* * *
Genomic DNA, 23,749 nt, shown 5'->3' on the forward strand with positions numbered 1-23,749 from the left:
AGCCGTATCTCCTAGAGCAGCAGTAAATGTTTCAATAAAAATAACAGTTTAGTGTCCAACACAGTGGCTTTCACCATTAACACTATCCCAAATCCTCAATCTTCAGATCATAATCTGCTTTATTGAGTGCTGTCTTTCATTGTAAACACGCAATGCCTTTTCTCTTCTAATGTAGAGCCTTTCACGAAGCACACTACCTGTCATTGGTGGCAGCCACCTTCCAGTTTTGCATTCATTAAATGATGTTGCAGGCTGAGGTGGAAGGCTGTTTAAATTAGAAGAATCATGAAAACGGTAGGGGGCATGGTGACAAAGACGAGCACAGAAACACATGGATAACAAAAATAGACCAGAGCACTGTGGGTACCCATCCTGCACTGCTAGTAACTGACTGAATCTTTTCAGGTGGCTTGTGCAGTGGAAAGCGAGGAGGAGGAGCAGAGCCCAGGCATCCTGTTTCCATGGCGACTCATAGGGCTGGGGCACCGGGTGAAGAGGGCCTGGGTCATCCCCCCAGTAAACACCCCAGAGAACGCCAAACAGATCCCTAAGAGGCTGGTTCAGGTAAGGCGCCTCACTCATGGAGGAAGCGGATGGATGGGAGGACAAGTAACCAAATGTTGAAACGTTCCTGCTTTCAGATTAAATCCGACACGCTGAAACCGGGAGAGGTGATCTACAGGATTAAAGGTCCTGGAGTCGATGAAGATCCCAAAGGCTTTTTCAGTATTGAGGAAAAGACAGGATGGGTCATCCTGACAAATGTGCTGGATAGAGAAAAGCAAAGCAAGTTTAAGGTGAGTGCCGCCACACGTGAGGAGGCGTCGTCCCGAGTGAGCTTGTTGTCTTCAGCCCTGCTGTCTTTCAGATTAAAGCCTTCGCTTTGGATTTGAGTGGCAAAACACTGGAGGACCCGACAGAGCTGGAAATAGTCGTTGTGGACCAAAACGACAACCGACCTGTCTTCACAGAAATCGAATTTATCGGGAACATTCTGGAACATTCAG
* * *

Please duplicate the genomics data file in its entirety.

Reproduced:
Genomic DNA, 23,749 nt, shown 5'->3' on the forward strand with positions numbered 1-23,749 from the left:
AGCCGTATCTCCTAGAGCAGCAGTAAATGTTTCAATAAAAATAACAGTTTAGTGTCCAACACAGTGGCTTTCACCATTAACACTATCCCAAATCCTCAATCTTCAGATCATAATCTGCTTTATTGAGTGCTGTCTTTCATTGTAAACACGCAATGCCTTTTCTCTTCTAATGTAGAGCCTTTCACGAAGCACACTACCTGTCATTGGTGGCAGCCACCTTCCAGTTTTGCATTCATTAAATGATGTTGCAGGCTGAGGTGGAAGGCTGTTTAAATTAGAAGAATCATGAAAACGGTAGGGGGCATGGTGACAAAGACGAGCACAGAAACACATGGATAACAAAAATAGACCAGAGCACTGTGGGTACCCATCCTGCACTGCTAGTAACTGACTGAATCTTTTCAGGTGGCTTGTGCAGTGGAAAGCGAGGAGGAGGAGCAGAGCCCAGGCATCCTGTTTCCATGGCGACTCATAGGGCTGGGGCACCGGGTGAAGAGGGCCTGGGTCATCCCCCCAGTAAACACCCCAGAGAACGCCAAACAGATCCCTAAGAGGCTGGTTCAGGTAAGGCGCCTCACTCATGGAGGAAGCGGATGGATGGGAGGACAAGTAACCAAATGTTGAAACGTTCCTGCTTTCAGATTAAATCCGACACGCTGAAACCGGGAGAGGTGATCTACAGGATTAAAGGTCCTGGAGTCGATGAAGATCCCAAAGGCTTTTTCAGTATTGAGGAAAAGACAGGATGGGTCATCCTGACAAATGTGCTGGATAGAGAAAAGCAAAGCAAGTTTAAGGTGAGTGCCGCCACACGTGAGGAGGCGTCGTCCCGAGTGAGCTTGTTGTCTTCAGCCCTGCTGTCTTTCAGATTAAAGCCTTCGCTTTGGATTTGAGTGGCAAAACACTGGAGGACCCGACAGAGCTGGAAATAGTCGTTGTGGACCAAAACGACAACCGACCTGTCTTCACAGAAATCGAATTTATCGGGAACATTCTGGAACATTCAG